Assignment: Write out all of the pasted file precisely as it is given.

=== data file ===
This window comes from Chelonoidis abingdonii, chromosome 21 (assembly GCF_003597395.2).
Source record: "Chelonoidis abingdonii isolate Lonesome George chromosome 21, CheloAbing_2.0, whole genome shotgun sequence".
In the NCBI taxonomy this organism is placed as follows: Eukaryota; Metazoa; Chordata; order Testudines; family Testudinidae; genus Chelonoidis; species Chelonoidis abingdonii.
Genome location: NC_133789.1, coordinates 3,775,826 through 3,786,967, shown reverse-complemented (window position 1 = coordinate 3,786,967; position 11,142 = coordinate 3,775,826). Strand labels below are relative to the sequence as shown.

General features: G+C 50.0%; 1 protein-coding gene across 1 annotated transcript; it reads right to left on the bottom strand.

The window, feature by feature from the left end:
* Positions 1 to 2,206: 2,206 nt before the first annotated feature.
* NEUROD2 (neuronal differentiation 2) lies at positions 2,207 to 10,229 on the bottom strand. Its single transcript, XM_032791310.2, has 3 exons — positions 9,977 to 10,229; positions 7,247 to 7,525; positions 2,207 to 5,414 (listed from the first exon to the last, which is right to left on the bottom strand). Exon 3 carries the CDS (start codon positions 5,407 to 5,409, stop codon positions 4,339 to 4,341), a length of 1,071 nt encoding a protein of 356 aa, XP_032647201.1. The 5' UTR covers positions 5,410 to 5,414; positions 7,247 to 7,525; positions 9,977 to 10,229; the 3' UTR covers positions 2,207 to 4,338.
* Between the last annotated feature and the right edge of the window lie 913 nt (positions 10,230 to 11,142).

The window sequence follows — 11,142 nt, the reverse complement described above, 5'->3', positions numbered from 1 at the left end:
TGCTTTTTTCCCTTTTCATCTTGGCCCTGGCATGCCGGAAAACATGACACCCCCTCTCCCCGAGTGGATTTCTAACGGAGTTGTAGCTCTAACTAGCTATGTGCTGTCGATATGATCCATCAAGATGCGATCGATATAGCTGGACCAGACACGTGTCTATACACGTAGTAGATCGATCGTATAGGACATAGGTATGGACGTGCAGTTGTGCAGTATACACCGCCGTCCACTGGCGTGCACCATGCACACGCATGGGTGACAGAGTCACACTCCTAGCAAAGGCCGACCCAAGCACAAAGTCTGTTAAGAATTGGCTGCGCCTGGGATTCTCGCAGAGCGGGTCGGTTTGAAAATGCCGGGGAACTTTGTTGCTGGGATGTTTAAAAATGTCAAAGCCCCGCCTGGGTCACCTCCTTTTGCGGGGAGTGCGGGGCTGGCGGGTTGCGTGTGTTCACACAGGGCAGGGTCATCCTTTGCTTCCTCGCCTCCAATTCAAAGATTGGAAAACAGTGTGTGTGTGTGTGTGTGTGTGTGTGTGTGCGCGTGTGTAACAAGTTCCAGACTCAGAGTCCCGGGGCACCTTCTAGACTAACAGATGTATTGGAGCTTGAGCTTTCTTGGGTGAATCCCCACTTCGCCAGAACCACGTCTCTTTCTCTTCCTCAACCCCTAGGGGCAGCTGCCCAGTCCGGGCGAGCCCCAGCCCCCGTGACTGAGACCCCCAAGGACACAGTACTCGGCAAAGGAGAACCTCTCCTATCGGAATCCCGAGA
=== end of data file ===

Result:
This window comes from Chelonoidis abingdonii, chromosome 21 (assembly GCF_003597395.2).
Source record: "Chelonoidis abingdonii isolate Lonesome George chromosome 21, CheloAbing_2.0, whole genome shotgun sequence".
In the NCBI taxonomy this organism is placed as follows: Eukaryota; Metazoa; Chordata; order Testudines; family Testudinidae; genus Chelonoidis; species Chelonoidis abingdonii.
Genome location: NC_133789.1, coordinates 3,775,826 through 3,786,967, shown reverse-complemented (window position 1 = coordinate 3,786,967; position 11,142 = coordinate 3,775,826). Strand labels below are relative to the sequence as shown.

General features: G+C 50.0%; 1 protein-coding gene across 1 annotated transcript; it reads right to left on the bottom strand.

The window, feature by feature from the left end:
* Positions 1 to 2,206: 2,206 nt before the first annotated feature.
* NEUROD2 (neuronal differentiation 2) lies at positions 2,207 to 10,229 on the bottom strand. Its single transcript, XM_032791310.2, has 3 exons — positions 9,977 to 10,229; positions 7,247 to 7,525; positions 2,207 to 5,414 (listed from the first exon to the last, which is right to left on the bottom strand). Exon 3 carries the CDS (start codon positions 5,407 to 5,409, stop codon positions 4,339 to 4,341), a length of 1,071 nt encoding a protein of 356 aa, XP_032647201.1. The 5' UTR covers positions 5,410 to 5,414; positions 7,247 to 7,525; positions 9,977 to 10,229; the 3' UTR covers positions 2,207 to 4,338.
* Between the last annotated feature and the right edge of the window lie 913 nt (positions 10,230 to 11,142).

The window sequence follows — 11,142 nt, the reverse complement described above, 5'->3', positions numbered from 1 at the left end:
TGCTTTTTTCCCTTTTCATCTTGGCCCTGGCATGCCGGAAAACATGACACCCCCTCTCCCCGAGTGGATTTCTAACGGAGTTGTAGCTCTAACTAGCTATGTGCTGTCGATATGATCCATCAAGATGCGATCGATATAGCTGGACCAGACACGTGTCTATACACGTAGTAGATCGATCGTATAGGACATAGGTATGGACGTGCAGTTGTGCAGTATACACCGCCGTCCACTGGCGTGCACCATGCACACGCATGGGTGACAGAGTCACACTCCTAGCAAAGGCCGACCCAAGCACAAAGTCTGTTAAGAATTGGCTGCGCCTGGGATTCTCGCAGAGCGGGTCGGTTTGAAAATGCCGGGGAACTTTGTTGCTGGGATGTTTAAAAATGTCAAAGCCCCGCCTGGGTCACCTCCTTTTGCGGGGAGTGCGGGGCTGGCGGGTTGCGTGTGTTCACACAGGGCAGGGTCATCCTTTGCTTCCTCGCCTCCAATTCAAAGATTGGAAAACAGTGTGTGTGTGTGTGTGTGTGTGTGTGTGTGCGCGTGTGTAACAAGTTCCAGACTCAGAGTCCCGGGGCACCTTCTAGACTAACAGATGTATTGGAGCTTGAGCTTTCTTGGGTGAATCCCCACTTCGCCAGAACCACGTCTCTTTCTCTTCCTCAACCCCTAGGGGCAGCTGCCCAGTCCGGGCGAGCCCCAGCCCCCGTGACTGAGACCCCCAAGGACACAGTACTCGGCAAAGGAGAACCTCTCCTATCGGAATCCCGAGA